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01-02-2008 | Original Article | Uitgave 2/2008

Journal of Youth and Adolescence 2/2008

Cross-National Adolescent Multidimensional Life Satisfaction Reports: Analyses of Mean Scores and Response Style Differences

Journal of Youth and Adolescence > Uitgave 2/2008
Rich Gilman, E. Scott Huebner, Lili Tian, Nansook Park, Jenny O’Byrne, Miriam Schiff, Dina Sverko, Heather Langknecht
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Rich Gilman is Associate Professor in the Department of Educational and Counseling Psychology at the University of Kentucky. His research interests include positive well-being among youth, perfectionism, and socially ostracized adolescents.
Scott Huebner is Professor in the Department of Psychology at the University of South Carolina. His research interests involve the conceptualization, measurement, and implications of positive psychological well-being constructs among youth. He is a fellow of Division 16 of the APA and the International Society for Quality of Life Studies.
Lili Tian is Associate Professor at South China Normal University. She received her Ph.D. in psychology from Beijing Normal University. Her major research interests include adolescent's school well-being, acculturation of immigrant children and personality assessment.
Nansook Park is Associate Professor at the University of Rhode Island. She received her Ph.D. from University of South Carolina. Her major research interests among youth include character strengths and virtues, positive experience and life satisfaction and how they are related to well-being, family functioning, health and education.
Jenny O’Byrne received her BA in the Department of Counselling & Psychotherapy from the Dublin Business School. Recent research interests focus on child and adolescent development, and she recently completed her pre-clinical training in psychoanalytic psychotherapy with the Lincoln Centre in London.
Dina Sverko is a research assistant at the University of Zagreb (Croatia). She received her Ph.D. in psychology from the University of Triest (Italy). Her major research interests include personality assessment and health psychology.
Miriam Schiff is lecturer (equivalent to Assistant Professor) at the Hebrew University School of Social Work and Social Welfare in Jerusalem. Her major research interests include trauma and substance use, and general mental health among adolescents in clinic settings.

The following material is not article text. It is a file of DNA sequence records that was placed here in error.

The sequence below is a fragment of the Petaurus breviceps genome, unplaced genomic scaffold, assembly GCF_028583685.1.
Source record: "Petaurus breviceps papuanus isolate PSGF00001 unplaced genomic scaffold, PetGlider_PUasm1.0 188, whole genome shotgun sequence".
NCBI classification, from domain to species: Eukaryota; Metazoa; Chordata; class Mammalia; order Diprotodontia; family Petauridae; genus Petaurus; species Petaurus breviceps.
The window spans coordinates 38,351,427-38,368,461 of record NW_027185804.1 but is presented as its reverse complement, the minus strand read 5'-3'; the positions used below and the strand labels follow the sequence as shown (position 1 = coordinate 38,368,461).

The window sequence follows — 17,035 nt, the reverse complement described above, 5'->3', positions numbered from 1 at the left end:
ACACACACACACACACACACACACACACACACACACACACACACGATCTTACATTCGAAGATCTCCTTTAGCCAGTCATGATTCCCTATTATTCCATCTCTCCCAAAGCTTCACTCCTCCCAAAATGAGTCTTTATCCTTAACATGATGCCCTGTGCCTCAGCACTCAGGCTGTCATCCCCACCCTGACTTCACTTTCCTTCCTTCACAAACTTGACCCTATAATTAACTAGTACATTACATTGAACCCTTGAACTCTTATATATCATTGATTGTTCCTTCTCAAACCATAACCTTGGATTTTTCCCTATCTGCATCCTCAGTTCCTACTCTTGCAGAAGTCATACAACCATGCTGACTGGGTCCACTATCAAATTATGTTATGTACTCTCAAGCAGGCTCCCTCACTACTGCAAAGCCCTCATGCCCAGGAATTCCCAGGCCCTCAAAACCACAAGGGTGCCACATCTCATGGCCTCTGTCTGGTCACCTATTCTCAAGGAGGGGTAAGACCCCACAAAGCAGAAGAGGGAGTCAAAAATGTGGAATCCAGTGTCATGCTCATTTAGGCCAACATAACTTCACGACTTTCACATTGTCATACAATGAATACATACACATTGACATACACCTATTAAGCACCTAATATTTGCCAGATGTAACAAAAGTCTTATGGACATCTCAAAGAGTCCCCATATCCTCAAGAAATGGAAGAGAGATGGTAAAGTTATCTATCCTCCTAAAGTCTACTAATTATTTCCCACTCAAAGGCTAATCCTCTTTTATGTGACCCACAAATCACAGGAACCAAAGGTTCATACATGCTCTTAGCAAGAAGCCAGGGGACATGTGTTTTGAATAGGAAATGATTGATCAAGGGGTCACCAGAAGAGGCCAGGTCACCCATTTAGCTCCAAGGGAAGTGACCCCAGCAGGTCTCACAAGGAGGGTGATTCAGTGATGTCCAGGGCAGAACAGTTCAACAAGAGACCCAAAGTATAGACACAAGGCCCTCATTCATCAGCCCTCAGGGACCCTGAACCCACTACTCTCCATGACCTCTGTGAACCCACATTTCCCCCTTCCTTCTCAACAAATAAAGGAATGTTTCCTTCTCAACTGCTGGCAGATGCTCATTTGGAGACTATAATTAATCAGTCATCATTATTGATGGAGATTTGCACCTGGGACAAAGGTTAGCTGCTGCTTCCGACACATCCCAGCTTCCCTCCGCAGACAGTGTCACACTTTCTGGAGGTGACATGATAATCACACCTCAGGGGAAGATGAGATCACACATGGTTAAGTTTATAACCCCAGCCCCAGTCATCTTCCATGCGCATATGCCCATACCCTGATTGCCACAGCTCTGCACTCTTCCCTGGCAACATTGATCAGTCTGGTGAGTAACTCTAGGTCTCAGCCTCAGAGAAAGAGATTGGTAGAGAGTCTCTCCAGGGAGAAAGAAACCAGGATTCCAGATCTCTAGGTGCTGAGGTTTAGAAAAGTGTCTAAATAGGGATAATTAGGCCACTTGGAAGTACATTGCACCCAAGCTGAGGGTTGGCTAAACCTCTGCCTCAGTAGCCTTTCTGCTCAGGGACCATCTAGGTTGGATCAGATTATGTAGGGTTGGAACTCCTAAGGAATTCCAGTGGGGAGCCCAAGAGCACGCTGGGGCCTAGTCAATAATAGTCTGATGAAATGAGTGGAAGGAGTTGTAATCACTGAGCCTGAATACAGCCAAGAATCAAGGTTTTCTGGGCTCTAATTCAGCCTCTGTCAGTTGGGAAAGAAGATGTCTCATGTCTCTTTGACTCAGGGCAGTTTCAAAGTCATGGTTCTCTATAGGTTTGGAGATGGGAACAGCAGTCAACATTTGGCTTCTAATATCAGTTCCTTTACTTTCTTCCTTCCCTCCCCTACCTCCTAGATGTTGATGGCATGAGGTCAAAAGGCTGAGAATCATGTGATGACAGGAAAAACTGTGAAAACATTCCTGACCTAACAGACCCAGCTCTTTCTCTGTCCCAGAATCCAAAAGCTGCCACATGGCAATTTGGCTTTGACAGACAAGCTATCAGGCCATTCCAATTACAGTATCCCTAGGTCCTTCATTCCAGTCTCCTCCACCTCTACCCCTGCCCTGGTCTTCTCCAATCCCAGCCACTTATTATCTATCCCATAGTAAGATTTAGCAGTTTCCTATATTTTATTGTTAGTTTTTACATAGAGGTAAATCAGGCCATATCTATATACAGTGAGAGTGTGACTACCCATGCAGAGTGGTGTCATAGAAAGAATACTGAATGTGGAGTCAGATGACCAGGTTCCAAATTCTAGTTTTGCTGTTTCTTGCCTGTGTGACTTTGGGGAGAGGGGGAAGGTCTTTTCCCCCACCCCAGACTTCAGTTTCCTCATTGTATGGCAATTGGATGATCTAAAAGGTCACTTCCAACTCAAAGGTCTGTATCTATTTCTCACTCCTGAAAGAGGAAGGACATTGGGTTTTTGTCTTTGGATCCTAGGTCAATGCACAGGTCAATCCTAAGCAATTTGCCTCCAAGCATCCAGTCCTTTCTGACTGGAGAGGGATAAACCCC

Heather Langknecht received her Ed.S. from the University of Kentucky in 2004. She currently works as a school psychologist at Virginia Beach Public Schools (Virginia). Her primary research interests are cross-national quality of life issues among children and youth.


Although numerous cross-national studies have assessed life satisfaction among adults, similar studies using adolescent samples have been rare. To address this shortage of research, a total of 1338 youth adolescents from two individualistic nations (Ireland, USA) and two collectivistic nations (China, South Korea) were administered the Multidimensional Students’ Life Satisfaction Scale (MSLSS: Huebner, 1994) to assesses general life satisfaction and satisfaction with family, friends, school, self, and living environment. Responses were analyzed to assess potential cross-national differences in (a) mean levels of life satisfaction, and (b) response styles, specifically acquiescence and extreme responding. Mean scores revealed positive ratings by adolescents from all four nations across all domains, with the exceptions of satisfaction with school experiences (Ireland, South Korean, USA), living environment (China, South Korea), self (South Korea), and general life satisfaction (South Korea). Results also revealed significant response style differences across all MSLSS domains. Significant gender and gender-by-nation effects were observed for both mean score and response style differences, although the effect sizes were small. The implications of these findings were discussed, particularly with respect to “individualistic” vs. “collectivistic” cultural differences.

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